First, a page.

Opinion

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‘Cute’ is not always good marketing

4 Mins

Doubtlessly, during AB tests – the de facto tool to test consumer preferences – a fun set of phrases will be preferred to a sober one. But it betrays the impact these phrases have upon the brand of a company.

Innocent Drinks, who make smoothies and supply ‘veg pots’ to supermarkets, us this sort of endearing language as part of their brand. A peruse of their website shows: their own a ‘banana phone‘, their blog’s articles are titled “breaking news: fruit is good for you” and similar, and they avoid capital letters. Outside their website, their social media presence is peppered with parochial idioms like “[…] she knows how to make a very fine looking cake indeed.” In this way, they avoid formality within their brand. 

If you’re going to adopt such language into a company, you need to know that ‘cute language’ will change the brand. It’s easy to see this as a natural refinement of marketing – moving from formality to informality – which intuitively consumers should prefer. Actually,it changes a company into a more child-like, more fun brand. This may or may not be suitable to the product and target market.

Take for example the subscription-based, coffee service PACT. PACT sends its customers coffee at a prearranged interval, varying the mixes of coffee, very similar to subscription snack service Graze. Both companies use endearing language. By way of example, see PACT’s unsubscription confirmation email:

“Bon voyage Jack. Whilst it pains us to watch you walk away, we will always look back fondly on the time we shared.  We hope you speak kindly of us, as we will of you. Another time, another place, we really could have had something. Who knows!? One day we may find that we still do.  Until then, it’s been emotional. À bientôt.  Stephen & The Gang x”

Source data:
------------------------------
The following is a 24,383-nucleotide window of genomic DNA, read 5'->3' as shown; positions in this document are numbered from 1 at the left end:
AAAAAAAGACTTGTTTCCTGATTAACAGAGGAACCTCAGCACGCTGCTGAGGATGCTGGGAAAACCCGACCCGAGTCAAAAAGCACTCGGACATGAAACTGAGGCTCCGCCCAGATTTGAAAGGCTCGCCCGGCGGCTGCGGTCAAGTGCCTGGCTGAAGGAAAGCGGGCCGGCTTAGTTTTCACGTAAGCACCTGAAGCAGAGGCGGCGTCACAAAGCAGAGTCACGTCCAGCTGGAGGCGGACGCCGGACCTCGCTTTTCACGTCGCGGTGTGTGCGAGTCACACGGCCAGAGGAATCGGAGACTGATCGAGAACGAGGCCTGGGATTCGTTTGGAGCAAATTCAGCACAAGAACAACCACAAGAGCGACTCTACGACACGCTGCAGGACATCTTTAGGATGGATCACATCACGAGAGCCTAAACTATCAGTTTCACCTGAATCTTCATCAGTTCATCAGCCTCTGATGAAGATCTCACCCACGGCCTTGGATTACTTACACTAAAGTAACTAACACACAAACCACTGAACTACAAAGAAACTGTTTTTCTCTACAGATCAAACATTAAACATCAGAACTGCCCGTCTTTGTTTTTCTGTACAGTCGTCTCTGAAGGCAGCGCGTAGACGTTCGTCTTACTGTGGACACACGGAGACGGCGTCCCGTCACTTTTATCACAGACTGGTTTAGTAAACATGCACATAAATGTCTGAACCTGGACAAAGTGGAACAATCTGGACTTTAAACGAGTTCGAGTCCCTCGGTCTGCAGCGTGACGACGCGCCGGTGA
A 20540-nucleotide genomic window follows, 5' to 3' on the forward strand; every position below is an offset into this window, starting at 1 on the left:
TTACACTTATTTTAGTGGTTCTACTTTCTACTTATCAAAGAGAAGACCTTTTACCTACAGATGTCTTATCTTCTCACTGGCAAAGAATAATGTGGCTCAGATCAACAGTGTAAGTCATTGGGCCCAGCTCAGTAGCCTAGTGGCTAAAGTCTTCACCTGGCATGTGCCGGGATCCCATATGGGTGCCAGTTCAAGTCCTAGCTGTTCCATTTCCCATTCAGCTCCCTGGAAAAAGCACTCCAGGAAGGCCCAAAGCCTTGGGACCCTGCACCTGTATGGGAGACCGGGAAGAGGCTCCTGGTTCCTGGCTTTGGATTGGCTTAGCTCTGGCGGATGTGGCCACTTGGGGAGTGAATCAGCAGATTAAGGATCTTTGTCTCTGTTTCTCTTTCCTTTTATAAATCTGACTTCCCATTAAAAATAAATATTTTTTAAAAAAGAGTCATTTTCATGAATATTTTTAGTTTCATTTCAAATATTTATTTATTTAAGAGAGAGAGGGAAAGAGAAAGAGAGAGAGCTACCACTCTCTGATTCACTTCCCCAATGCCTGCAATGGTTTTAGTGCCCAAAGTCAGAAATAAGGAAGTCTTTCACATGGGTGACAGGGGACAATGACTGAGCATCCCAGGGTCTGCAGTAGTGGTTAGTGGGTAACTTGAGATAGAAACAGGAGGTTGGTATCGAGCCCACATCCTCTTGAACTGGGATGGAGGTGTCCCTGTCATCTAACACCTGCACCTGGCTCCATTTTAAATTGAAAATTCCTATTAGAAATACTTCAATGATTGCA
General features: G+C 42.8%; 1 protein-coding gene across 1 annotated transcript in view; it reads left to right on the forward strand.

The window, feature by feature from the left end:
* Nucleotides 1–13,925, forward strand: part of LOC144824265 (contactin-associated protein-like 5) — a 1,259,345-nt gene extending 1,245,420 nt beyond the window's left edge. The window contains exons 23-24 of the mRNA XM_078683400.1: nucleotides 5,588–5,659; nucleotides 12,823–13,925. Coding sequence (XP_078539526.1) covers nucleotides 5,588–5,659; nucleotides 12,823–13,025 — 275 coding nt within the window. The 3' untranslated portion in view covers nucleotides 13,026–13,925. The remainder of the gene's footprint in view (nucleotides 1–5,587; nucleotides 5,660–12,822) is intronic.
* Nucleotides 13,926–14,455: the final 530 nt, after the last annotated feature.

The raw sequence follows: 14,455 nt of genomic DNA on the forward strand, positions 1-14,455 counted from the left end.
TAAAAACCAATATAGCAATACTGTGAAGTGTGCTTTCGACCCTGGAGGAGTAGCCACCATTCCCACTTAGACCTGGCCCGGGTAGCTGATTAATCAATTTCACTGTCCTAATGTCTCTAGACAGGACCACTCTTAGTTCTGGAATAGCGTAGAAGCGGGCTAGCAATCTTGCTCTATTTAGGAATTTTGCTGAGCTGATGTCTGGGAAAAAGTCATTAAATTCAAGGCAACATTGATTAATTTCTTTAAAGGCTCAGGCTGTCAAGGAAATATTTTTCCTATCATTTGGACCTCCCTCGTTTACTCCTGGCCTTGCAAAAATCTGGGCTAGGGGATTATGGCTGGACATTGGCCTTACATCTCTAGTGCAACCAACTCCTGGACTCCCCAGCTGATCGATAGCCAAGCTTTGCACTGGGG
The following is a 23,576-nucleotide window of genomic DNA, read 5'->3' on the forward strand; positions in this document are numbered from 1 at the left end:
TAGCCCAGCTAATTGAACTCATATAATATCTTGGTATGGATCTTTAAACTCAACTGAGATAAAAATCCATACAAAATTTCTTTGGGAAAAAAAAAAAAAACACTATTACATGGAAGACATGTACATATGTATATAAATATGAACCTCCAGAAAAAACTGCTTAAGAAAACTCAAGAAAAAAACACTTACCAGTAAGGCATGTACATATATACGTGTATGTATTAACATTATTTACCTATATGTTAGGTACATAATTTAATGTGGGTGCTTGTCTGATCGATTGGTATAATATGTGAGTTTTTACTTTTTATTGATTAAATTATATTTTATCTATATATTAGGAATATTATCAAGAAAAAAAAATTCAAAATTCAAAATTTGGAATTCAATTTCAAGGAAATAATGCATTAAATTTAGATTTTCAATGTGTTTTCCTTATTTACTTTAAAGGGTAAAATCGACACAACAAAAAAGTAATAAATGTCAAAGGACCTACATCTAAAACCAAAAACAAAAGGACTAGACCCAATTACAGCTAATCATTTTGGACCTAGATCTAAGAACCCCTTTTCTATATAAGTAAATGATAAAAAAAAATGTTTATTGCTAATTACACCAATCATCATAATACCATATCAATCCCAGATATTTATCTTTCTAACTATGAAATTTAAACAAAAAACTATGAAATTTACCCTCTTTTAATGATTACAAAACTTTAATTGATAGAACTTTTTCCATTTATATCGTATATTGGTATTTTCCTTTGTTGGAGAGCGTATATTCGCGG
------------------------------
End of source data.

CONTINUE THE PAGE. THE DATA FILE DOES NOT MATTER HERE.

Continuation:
Though they have identical distribution models, the problem arises in the difference between products. Graze produces healthy-living snacks. They encourage a ‘good-guilty’ lifestyle: you can snack, which is typically a guilty pleasure, but the food is healthy, so you’re okay. Playful and light marketing in copy and design reinforces this message, and Graze has been very successful in its short lifetime (founded in 2008).

PACT is a coffee-supplier. Coffee, almost without exception, is branded as a drink for sophisticates: major coffee retailers and distributors like Nescafé, Caffè Nero and Lavazza all encourage the perception that coffee is sophisticated, mysterious – and even a little sexual. 

PACT does not follow these industry standards and, while innovation should be commended: this isn’t real innovation, but a parroting of a fashion.

It’s not surprising that informal language has been taken up by businesses in recent years. However, setting up a standardised vocabulary is important to establish who a company is and what consumers can expect from them. Endearing language is a potent branding tool: that much is certain, but is it the tool for you? 

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